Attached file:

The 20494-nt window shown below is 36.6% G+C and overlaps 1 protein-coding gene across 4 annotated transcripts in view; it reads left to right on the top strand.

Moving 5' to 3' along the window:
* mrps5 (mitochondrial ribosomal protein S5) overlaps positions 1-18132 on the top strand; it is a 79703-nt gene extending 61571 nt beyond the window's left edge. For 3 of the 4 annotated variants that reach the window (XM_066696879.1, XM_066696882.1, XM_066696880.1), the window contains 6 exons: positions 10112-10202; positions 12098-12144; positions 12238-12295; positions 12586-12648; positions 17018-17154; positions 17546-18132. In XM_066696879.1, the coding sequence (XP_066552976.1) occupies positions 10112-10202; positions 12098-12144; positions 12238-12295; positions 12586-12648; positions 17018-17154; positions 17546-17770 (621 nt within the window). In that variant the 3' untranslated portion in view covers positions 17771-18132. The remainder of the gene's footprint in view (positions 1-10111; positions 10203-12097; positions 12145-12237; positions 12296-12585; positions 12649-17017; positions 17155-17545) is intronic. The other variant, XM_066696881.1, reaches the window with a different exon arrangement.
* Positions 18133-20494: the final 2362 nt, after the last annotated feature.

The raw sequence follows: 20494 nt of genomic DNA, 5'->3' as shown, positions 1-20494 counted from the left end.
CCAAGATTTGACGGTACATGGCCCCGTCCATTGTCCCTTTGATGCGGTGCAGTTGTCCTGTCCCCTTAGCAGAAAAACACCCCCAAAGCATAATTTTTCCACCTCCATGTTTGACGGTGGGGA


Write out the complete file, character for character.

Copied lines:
The 20494-nt window shown below is 36.6% G+C and overlaps 1 protein-coding gene across 4 annotated transcripts in view; it reads left to right on the top strand.

Moving 5' to 3' along the window:
* mrps5 (mitochondrial ribosomal protein S5) overlaps positions 1-18132 on the top strand; it is a 79703-nt gene extending 61571 nt beyond the window's left edge. For 3 of the 4 annotated variants that reach the window (XM_066696879.1, XM_066696882.1, XM_066696880.1), the window contains 6 exons: positions 10112-10202; positions 12098-12144; positions 12238-12295; positions 12586-12648; positions 17018-17154; positions 17546-18132. In XM_066696879.1, the coding sequence (XP_066552976.1) occupies positions 10112-10202; positions 12098-12144; positions 12238-12295; positions 12586-12648; positions 17018-17154; positions 17546-17770 (621 nt within the window). In that variant the 3' untranslated portion in view covers positions 17771-18132. The remainder of the gene's footprint in view (positions 1-10111; positions 10203-12097; positions 12145-12237; positions 12296-12585; positions 12649-17017; positions 17155-17545) is intronic. The other variant, XM_066696881.1, reaches the window with a different exon arrangement.
* Positions 18133-20494: the final 2362 nt, after the last annotated feature.

The raw sequence follows: 20494 nt of genomic DNA, 5'->3' as shown, positions 1-20494 counted from the left end.
CCAAGATTTGACGGTACATGGCCCCGTCCATTGTCCCTTTGATGCGGTGCAGTTGTCCTGTCCCCTTAGCAGAAAAACACCCCCAAAGCATAATTTTTCCACCTCCATGTTTGACGGTGGGGA